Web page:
Subban records, sends uplifting video for young fan who has been bullied

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Subban records, sends uplifting video for young fan who has been bullied

P.K. Subban recorded and sent a encouraging video to Ty Cornett, a 13-year-old fan who has been the subject of racially-charged bullying while playing hockey in Michigan.

“This has meant the world to Ty,” his dad, Matthew, told NHL.com. “As a parent, I cried when I saw the video. It’s been very tough to hear your son called horrible things.

“This video meant as much to my wife and I as it did to Ty.”

Cornett started hearing racial slurs and threats from opponents and parents during a tournament last spring, and the taunts have gotten worse, says Matthew. The father considered pulling his son out of hockey after an especially graphic incident earlier in the season, but the decision was made to continue playing.

Subban showed his full support for the young player.

“As long as you’re still breathing in this world, you’ve got to believe in yourself and let nobody tell you what you can and can’t do, especially if it’s because of the color of your skin,” Subban said as part of the 43-second video. “In this world, some things happen that we can’t completely understand. That’s OK; we don’t have to understand it. All we have to do is understand our self, believe in our self and keep trying and keep pushing forward. So I just want to tell you that when you’re playing hockey, you play because you love the game and you want to play. Let nobody take that away from you.”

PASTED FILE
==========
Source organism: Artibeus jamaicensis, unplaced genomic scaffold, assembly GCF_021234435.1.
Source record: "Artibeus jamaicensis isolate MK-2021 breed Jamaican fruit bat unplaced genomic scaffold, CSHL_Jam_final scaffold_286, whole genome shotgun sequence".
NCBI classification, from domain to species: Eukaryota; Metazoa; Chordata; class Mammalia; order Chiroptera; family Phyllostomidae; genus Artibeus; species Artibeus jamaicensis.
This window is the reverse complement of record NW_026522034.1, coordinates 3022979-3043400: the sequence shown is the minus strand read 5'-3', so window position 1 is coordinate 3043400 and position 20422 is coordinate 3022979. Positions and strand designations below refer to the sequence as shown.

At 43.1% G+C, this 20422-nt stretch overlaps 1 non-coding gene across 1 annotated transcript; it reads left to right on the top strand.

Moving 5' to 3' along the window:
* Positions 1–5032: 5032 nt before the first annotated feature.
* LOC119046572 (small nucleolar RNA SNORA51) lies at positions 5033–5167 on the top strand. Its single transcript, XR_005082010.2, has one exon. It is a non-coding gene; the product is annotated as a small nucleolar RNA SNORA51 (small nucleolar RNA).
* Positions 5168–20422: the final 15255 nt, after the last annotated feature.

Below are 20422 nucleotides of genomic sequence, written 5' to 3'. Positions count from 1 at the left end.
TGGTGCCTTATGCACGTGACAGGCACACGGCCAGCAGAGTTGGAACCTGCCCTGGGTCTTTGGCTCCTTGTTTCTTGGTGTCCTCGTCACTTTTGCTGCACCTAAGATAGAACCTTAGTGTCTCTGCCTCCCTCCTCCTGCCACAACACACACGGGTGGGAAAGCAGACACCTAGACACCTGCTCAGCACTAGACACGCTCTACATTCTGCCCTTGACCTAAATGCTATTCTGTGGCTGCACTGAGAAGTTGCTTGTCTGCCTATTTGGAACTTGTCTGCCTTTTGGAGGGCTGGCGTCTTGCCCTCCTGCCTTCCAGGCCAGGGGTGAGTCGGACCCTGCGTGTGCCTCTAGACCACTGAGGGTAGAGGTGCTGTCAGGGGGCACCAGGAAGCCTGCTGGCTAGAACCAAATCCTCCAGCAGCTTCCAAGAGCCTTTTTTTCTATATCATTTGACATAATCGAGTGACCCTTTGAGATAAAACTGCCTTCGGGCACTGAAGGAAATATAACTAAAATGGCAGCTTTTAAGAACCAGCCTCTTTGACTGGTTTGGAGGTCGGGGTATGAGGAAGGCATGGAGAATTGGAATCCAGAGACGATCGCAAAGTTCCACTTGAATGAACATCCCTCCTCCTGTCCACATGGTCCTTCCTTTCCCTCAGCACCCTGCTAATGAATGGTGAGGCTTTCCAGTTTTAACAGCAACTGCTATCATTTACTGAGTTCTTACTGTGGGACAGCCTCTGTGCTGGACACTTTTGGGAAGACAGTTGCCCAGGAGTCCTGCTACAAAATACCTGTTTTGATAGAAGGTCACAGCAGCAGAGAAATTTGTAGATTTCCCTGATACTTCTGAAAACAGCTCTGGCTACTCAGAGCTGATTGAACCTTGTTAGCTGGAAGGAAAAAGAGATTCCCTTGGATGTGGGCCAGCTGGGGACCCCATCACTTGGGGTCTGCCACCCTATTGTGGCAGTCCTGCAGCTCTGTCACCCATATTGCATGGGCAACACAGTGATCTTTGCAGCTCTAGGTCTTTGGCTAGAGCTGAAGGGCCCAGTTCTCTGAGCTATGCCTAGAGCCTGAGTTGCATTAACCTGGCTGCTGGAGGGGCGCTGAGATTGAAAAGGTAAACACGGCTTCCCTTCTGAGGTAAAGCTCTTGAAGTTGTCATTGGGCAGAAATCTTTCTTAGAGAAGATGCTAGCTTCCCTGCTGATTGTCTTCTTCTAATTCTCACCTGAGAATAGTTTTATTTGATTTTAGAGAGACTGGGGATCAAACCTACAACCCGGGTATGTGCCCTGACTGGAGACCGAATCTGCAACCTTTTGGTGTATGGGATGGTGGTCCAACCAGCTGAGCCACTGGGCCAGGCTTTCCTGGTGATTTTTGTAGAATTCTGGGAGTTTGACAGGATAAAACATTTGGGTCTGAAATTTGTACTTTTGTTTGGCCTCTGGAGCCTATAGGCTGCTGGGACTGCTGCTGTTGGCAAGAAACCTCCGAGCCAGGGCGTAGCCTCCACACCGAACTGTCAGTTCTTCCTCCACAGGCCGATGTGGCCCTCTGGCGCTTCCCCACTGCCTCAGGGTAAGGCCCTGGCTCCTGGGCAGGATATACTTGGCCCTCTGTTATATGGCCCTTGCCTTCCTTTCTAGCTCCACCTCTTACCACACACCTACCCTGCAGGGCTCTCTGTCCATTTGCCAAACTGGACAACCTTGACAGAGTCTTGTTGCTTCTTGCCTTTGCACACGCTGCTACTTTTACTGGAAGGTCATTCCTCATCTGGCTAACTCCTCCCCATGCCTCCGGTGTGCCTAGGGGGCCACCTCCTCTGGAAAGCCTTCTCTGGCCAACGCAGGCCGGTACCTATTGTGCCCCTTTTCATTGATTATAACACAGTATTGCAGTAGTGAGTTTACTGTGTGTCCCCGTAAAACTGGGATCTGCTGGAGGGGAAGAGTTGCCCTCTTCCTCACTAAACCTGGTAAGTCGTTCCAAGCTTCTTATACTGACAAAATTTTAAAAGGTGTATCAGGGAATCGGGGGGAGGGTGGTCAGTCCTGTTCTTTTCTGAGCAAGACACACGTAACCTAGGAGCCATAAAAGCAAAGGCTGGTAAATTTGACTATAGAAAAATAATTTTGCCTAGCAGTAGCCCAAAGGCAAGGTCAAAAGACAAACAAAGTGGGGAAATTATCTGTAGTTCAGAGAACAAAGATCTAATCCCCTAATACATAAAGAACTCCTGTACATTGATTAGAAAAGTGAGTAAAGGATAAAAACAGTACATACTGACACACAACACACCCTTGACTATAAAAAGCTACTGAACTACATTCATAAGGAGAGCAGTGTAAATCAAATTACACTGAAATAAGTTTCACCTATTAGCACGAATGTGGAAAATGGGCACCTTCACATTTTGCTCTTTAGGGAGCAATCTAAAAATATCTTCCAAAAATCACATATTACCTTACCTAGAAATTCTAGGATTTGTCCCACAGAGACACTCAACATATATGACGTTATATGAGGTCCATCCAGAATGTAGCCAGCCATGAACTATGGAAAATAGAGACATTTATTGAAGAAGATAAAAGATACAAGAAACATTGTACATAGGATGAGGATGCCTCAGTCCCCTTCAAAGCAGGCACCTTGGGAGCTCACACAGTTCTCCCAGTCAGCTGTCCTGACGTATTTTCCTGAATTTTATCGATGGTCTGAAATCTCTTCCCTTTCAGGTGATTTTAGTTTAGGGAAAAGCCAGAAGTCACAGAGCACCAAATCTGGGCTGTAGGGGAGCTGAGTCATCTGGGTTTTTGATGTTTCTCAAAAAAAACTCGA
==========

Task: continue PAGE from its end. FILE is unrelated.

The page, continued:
Video: Hear what P.K. Subban had to say to a young fan

Cornett first learned about Subban seven years ago, when he was playing for the Montreal Canadiens, and was drawn to him and his aggressive style of play. Cornett has a slew of Subban paraphernalia, including t-shirts, bobbleheads and a poster of him on his wall. Like Subban, Ty plays defense and wears his favorite player’s No. 76 on the ice.

Subban was a tipped off by the father of one of Ty’s teammates, and recorded the video on Saturday, when Nashville played against the Detroit Red Wings at Little Caesars Arena, roughly 40 miles from where Cornett lives in Plymouth, Michigan.

“Saturday night he received the message and went nuts,” Matthew said. “He has probably watched the video 500 times. That night he had a game, and I have never seen him happier to go.”

Ty is one of four children Matthew and his wife adopted, and Matthew has been partially paralyzed while battling two forms of cancer. Matthew is a Red Wings fan, but has had no problem supporting his son’s fandom of Subban.

Subban’s gesture has one drawback.

“I have to go out and buy six Subban jerseys,” Matthew said. “That’s going to set me back.”

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